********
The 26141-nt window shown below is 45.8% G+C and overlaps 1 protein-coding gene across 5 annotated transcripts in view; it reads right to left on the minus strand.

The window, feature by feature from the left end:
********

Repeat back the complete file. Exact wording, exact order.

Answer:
The 26141-nt window shown below is 45.8% G+C and overlaps 1 protein-coding gene across 5 annotated transcripts in view; it reads right to left on the minus strand.

The window, feature by feature from the left end: